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Former managers adjusting to life outside dugout

Leyland, Manuel, Baker, Johnson embarking on new adventures as camps open

When the Phillies' baseball staff converged at Bright House Field in Clearwater, Fla., last week to finalize plans for another Spring Training, Charlie Manuel was an hour-and-a-half away, at home, working on restoring a 1988 Jeep Wagoneer.

Manuel wasn't the only one in an unfamiliar setting as camps opened. Jim Leyland, Dusty Baker and Davey Johnson also were notably missing from a back field, from leaning on a fungo bat, from answering reporters' questions, from mentally doodling potential lineups. Together that quartet managed a combined 71 years in the Major Leagues, won 5,812 games, appeared in 27 playoffs and captured seven pennants.

They say baseball is a game of adjustments. Each of these accomplished baseball men is adjusting this February to not being at the center of the action.

Leyland, 69, walked away after the Tigers were eliminated by the Red Sox in the American League Championship Series. He has the most years on the job of the group, 22 in all, the last eight with Detroit. Three times he was voted Manager of the Year. Leyland is now a special assistant to Tigers president/CEO/general manager Dave Dombrowski, but he doesn't plan to show up in Lakeland, Fla., until next week, because he doesn't want to be a distraction to new manager Brad Ausmus.

"Brad, he's been absolutely outstanding. He's treated me with so much respect. I'm just so thrilled, and I'm really proud of him. He's grasped this thing," Leyland said. "I got a real nice call from him the other day and we had a couple discussions about a couple things. I'm thrilled that he included me. I'm ready to go, and I'm ready to take on this new challenge and hopefully be able to do whatever I can to help the club."

That will mean seeing the game from a different perspective.

"I'll be watching it more as an evaluator and not as a strategist. When I'm watching the games, it'll be different for me. I'm really looking forward to it," Leyland said. "I'm not really sure what I'll be doing during the season exactly, but they want me to evaluate the Major League club. I'm going to look at our Minor Leagues and I'm going to be available to go to other games if something's going on."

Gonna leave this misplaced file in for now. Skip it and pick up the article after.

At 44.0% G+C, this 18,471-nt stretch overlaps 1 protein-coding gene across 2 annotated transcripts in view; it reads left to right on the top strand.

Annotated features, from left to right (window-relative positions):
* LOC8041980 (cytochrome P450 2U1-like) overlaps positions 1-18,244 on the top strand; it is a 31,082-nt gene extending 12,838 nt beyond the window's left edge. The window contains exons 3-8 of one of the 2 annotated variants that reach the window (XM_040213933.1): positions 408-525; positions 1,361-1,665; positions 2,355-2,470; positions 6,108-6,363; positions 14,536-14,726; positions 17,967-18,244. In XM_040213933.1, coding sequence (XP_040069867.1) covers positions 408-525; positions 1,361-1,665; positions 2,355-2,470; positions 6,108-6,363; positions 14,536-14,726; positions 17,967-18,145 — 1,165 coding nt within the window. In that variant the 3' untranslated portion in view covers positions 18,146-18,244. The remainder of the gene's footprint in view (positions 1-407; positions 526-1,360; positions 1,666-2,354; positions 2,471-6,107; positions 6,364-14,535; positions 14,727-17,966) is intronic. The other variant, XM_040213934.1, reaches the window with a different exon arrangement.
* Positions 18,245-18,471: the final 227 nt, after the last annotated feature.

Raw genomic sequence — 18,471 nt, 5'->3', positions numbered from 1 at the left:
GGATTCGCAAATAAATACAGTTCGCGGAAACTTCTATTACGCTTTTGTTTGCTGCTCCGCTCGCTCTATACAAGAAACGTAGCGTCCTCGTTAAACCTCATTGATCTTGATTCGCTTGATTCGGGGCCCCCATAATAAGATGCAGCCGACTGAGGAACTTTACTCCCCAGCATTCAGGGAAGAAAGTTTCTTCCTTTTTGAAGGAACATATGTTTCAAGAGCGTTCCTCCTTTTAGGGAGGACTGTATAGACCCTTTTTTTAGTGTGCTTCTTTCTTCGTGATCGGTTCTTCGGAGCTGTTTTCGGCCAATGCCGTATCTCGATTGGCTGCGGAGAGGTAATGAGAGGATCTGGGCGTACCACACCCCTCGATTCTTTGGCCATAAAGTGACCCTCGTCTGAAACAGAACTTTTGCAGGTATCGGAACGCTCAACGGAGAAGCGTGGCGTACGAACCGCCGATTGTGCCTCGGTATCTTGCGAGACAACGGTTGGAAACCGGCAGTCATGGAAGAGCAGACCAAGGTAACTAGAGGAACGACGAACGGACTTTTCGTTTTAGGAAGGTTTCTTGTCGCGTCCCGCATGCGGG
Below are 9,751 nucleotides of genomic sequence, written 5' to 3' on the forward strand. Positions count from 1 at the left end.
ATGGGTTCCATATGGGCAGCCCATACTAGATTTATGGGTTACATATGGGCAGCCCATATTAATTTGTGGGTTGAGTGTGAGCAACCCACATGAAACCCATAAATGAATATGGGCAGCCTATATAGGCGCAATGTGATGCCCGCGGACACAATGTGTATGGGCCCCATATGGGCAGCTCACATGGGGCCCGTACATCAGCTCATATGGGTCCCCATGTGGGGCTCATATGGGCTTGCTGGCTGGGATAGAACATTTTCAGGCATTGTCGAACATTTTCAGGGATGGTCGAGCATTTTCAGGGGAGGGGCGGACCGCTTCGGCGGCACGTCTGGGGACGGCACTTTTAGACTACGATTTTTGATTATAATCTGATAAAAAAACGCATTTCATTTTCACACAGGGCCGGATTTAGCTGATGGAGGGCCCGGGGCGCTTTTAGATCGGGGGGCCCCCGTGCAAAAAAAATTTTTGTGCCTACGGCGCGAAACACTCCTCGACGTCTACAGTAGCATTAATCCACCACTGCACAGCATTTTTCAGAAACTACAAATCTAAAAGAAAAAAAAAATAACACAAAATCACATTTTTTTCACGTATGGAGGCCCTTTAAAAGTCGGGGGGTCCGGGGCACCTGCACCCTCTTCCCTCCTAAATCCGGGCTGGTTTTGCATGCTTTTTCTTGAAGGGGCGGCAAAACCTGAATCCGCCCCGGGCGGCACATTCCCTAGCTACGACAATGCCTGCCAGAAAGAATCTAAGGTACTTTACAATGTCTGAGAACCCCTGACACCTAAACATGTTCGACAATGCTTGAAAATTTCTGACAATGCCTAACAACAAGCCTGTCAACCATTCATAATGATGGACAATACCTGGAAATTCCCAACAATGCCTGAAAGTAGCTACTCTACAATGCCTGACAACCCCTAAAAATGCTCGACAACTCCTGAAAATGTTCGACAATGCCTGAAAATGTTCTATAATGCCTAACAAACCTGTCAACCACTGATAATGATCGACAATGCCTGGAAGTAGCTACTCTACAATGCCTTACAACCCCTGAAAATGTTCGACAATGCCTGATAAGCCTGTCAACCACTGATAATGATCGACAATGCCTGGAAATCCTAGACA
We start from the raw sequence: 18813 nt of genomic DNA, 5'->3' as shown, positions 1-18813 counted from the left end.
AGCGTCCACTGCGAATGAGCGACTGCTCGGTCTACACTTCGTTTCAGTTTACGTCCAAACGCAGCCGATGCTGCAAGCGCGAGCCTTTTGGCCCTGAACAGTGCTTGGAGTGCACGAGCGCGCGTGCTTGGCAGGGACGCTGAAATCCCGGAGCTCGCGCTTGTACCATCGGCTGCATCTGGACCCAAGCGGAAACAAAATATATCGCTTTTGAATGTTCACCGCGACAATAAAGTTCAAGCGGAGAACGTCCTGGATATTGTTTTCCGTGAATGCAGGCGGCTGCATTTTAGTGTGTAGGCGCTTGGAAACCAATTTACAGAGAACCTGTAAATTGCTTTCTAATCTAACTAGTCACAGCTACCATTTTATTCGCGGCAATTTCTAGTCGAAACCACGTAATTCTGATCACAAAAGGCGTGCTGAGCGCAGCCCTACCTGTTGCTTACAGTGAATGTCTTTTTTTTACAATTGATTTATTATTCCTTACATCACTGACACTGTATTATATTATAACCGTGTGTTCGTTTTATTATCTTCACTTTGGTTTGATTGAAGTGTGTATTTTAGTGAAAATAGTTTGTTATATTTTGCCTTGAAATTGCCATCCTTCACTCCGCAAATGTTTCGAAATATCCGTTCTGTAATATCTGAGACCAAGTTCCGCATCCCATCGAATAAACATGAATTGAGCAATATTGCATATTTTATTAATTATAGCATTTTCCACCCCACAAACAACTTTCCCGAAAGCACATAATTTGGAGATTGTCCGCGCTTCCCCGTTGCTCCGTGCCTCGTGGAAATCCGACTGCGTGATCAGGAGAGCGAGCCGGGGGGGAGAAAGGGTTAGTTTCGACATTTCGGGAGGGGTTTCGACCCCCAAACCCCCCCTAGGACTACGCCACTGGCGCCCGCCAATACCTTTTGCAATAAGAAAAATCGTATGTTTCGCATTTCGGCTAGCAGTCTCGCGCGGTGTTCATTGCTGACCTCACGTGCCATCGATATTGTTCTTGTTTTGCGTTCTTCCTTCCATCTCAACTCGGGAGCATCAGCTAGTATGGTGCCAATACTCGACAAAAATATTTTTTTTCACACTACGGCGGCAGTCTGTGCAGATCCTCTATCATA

Leyland will also be going to work with the Commissioner's Office, helping former Cardinals manager and close friend Tony La Russa as expanded instant replay is rolled out.

Baker, 64, was let go by the Reds at the end of last season. He has 20 big league managerial seasons on his resume and was voted Manager of the Year three times. The only one of the four not currently working in baseball, Baker spent the offseason traveling extensively, and he said he hasn't been paying as much attention to the game as he probably would have otherwise.

"It's weird we all don't [have managing jobs]. Some were by choice, and some were fired," Baker said from his Sacramento, Calif., home. "You follow the guys and some of the signings. I'm not glued to the TV watching MLB [Network], like I'd be doing if I were still managing and it was the offseason or during the season. It doesn't do much good now. You have to go on with your life."

This is only the second time since Baker began managing in 1993 that he has been home for Spring Training. He did not manage a team in 2007.

And this is the first time in Manuel's adult life that he hasn't been in camp somewhere.

"I miss it," admitted the 70-year-old, who was replaced by Ryne Sandberg in mid-August last season. "It's about that time of the year. I start thinking about baseball. I keep up. I watch MLB Network and ESPN."

The Phillies have announced that Manuel, who led the team to the second World Series championship in franchise history in 2008, will be added to their Wall of Fame in August. He'll also continue to work for the organization as a special assistant to GM Ruben Amaro Jr. Manuel, too, will delay his arrival to avoid becoming the focus of attention. In fact, he doesn't plan to go to Clearwater until big league camp breaks.

"I felt like it was better for me not to go," Manuel said. "I always thought that the start of Spring Training is really big and the focus is definitely big. I didn't want to be a distraction when they're thinking about doing the work and getting better and starting the season right. I thought it wasn't time for me to start hanging around yet."

In addition to working on the car, Manuel is also played golf and fished.

The Nationals announced before last season that Johnson, now 71, would step aside at the end of the 2013 season to become a consultant for the organization after spending 17 seasons on the bench, including stints with the Mets, Reds, Orioles and Dodgers. He was twice named Manager of the Year.

At the end of last season, Nats GM Mike Rizzo described the role he envisioned for Johnson.

"He'll be meandering through our Minor League system," Rizzo told reporters. "Not only looking at our players, but also helping our coaches and managers, learning their craft, evaluating them and helping them improve."

It's still not clear whether Johnson will make an appearance at Space Coast Stadium in Viera, Fla., this spring. He had indicated months ago that he didn't think it would be a good idea, out of respect for the staff, but new manager Matt Williams made it clear during the Winter Meetings that he'd welcome having Johnson around.

Then again, this is a little different experience for all of these guys, and they'll have to figure it out as they go.

Paul Hagen is a reporter for reporters Jason Beck, Bill Ladson and Mark Sheldon contributed to this report.